Psst... Ready to join TalkBass and start posting, make new friends, sell your gear, and more?  Register your free account in 30 seconds.

Basslines

Discussion in 'Ask Steve Lawson & Michael Manring' started by stephanie, Dec 2, 2000.


  1. stephanie

    stephanie

    Nov 14, 2000
    Scranton, PA
    Hi...


    I really want to do some writing, but I am stuck on how to start, like what to start with.


    It's funny cuz when I'm just sitting here fiddling with my bass I come up with some wild stuff, but when I want to be serious my brain just seems to freeze. LOL.


    As I mentioned in a previous post I was playing around with scales. Now I am learning the Jazz Melodic Minor Scales. Yesterday at my lesson my instructor was giving some bassline examples made from this scale. He made me jealous! LOL. He can play so well, and I just sat there thinking to myself: 'yeah right...I can do that? huh..'.


    I can play the scales and all but everything seems so broken up, not smooth and cool like I would like it to sound. I know practice will do that, right?

    But what's the key to make a good bassline? Chords...scales...etc. What sounds good blended together?

    Take care,

    ~Stephanie
     
  2. Steve Lawson

    Steve Lawson Solo Bass Exploration! Supporting Member

    Apr 21, 2000
    Birmingham, UK
    OK rule no 1 - there's no difference between 'fiddling' and 'being serious' - music's music. It's sounds like you're being very creative outside of the rules, but as soon as you try to constrain yourself, you get stuck...

    So for writing stuff, don't bother with rules - just set a tape recorder going and play - come back later and listen to it, and find the cool stuff. Don't think to much about it now - what it seems you need at the moment is a little encouragement, not the feeling that you can't get anywhere, so do what you're good at and enjoy it!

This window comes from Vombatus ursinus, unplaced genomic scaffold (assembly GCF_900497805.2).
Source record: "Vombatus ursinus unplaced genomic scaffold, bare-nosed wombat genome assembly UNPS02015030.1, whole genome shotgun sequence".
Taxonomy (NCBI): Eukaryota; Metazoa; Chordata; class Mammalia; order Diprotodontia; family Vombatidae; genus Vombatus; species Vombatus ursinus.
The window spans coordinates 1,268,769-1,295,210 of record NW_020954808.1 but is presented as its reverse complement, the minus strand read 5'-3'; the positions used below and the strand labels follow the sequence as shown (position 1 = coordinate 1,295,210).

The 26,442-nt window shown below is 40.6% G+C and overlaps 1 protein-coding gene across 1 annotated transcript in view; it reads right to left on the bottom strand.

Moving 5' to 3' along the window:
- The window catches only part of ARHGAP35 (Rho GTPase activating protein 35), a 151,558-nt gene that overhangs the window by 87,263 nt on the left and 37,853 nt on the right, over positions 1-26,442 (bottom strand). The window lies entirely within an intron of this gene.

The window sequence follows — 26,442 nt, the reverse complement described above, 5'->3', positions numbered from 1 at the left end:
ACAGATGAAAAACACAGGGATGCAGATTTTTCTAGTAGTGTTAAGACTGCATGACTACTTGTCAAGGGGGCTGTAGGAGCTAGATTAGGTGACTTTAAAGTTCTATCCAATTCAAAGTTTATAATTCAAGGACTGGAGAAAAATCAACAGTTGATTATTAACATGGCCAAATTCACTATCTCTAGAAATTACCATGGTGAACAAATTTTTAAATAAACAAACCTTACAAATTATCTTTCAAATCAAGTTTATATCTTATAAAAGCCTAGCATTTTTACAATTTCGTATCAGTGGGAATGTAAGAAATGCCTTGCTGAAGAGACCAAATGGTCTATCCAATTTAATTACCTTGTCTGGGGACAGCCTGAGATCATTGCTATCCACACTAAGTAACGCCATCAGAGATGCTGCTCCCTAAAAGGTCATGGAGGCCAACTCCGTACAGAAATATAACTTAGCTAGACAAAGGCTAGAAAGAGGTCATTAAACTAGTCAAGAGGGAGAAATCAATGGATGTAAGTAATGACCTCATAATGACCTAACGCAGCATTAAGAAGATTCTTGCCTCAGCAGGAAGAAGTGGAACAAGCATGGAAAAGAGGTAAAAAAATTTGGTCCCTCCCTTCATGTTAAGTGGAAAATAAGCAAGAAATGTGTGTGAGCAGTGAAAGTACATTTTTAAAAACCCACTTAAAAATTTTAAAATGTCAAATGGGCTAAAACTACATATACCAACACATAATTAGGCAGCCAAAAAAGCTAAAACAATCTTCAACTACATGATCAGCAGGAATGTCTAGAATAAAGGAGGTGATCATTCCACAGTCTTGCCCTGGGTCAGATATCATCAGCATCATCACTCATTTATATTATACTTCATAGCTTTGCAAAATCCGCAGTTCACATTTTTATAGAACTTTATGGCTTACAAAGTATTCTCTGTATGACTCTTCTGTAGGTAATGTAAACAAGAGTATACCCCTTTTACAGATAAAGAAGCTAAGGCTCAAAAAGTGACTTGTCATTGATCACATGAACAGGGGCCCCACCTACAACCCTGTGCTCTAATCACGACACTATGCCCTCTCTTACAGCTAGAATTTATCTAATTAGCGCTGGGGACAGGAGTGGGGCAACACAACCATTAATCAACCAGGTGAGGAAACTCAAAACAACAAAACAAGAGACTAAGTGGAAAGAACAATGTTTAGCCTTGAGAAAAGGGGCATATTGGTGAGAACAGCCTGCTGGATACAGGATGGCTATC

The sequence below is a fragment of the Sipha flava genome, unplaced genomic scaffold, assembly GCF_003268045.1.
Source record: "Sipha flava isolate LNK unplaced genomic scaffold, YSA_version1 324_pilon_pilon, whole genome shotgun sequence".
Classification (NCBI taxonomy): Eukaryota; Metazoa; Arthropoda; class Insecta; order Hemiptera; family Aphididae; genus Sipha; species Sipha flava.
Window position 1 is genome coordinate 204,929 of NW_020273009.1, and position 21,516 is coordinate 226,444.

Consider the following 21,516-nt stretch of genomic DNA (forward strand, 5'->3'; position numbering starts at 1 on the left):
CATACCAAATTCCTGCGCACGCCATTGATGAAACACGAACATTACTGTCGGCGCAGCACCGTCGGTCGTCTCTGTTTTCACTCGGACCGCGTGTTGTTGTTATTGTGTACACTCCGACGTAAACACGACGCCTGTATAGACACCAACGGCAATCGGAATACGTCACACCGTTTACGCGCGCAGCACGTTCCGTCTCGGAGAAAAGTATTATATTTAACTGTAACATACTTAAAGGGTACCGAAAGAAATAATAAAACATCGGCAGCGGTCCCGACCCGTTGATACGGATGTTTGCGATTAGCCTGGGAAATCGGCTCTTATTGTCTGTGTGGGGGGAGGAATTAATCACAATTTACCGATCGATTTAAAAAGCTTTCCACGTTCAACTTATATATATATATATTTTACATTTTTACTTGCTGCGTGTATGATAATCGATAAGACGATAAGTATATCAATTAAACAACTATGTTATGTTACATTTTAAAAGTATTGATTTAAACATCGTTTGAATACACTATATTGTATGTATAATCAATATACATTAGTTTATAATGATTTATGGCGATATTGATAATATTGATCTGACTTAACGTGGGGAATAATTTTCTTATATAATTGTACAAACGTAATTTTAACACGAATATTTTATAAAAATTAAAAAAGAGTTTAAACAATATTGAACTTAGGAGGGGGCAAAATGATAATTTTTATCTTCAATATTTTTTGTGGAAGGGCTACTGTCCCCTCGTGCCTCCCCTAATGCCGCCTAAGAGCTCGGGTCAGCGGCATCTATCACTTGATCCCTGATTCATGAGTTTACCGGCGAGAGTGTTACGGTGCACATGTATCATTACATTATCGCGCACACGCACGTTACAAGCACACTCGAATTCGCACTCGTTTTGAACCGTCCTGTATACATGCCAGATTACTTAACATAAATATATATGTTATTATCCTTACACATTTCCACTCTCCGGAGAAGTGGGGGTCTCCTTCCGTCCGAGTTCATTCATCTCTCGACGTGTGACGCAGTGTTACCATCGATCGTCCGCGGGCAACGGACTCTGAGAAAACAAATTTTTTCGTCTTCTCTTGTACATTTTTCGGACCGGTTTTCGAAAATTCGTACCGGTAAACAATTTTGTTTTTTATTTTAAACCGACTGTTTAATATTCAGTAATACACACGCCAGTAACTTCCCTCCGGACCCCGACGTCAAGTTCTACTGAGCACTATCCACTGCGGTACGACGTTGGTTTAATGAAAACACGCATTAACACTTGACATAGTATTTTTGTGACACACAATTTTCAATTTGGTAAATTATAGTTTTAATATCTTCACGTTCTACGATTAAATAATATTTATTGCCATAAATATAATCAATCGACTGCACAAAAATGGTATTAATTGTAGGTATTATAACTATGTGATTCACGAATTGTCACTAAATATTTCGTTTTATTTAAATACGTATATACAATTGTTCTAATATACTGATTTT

The key to applying scales, or 'tonalities' (the scale is just the version of that group of notes from start to finish - what you're working with is the over all effect that that group of notes have in relation to one another) is I think, hearing it - being familiar with the sound. Next time you're practicing the scale, don't worry about whether it sounds 'right' or not - just make sure that what you're playing is within the key that you're working with. What we're aiming to do here is subtly indoctrinate your ears :oops:) To get you familiar with the sound of the scale. If your teacher can suggest some things to listen to that relate to that weeks lesson that would help as well, as you'd have more of a reference point. Take it slow and just keep playing through those notes until you can 'hear' what the next note will be - once you've played in one key for a while, try singing a tune using those notes, then work it out - you'll find that it's more stuck in your head that you thought it was... :oops:)

    As for using patterns like that in more conventional bass line construction, the key to it is what's happening with the chords - your jazz melodic minor is only going to work with chords that relate to it - as you play around with it, try to be aware of what interval of the chord you're using. Bass lines sound most grounded when you spell out the root, third, fifth and seventh, and more airy and melodic if you're toying with the extensions, or notes inbetween. Start off by just using the four note arpeggios, and get familiar with the sound, then try stacking the whole scale or mode in thirds - Root, 3rd, 5th, 7th, 9th, 11th and 13th - that's the entire mode or scale as one chord, and gives a function to every note - all the other inbetween notes can also been seen in relation to that (b13 or #11 or whatever...)

    I hope that has helped and not confused you... :oops:)

    cheers

    Steve
    http://www.steve-lawson.co.uk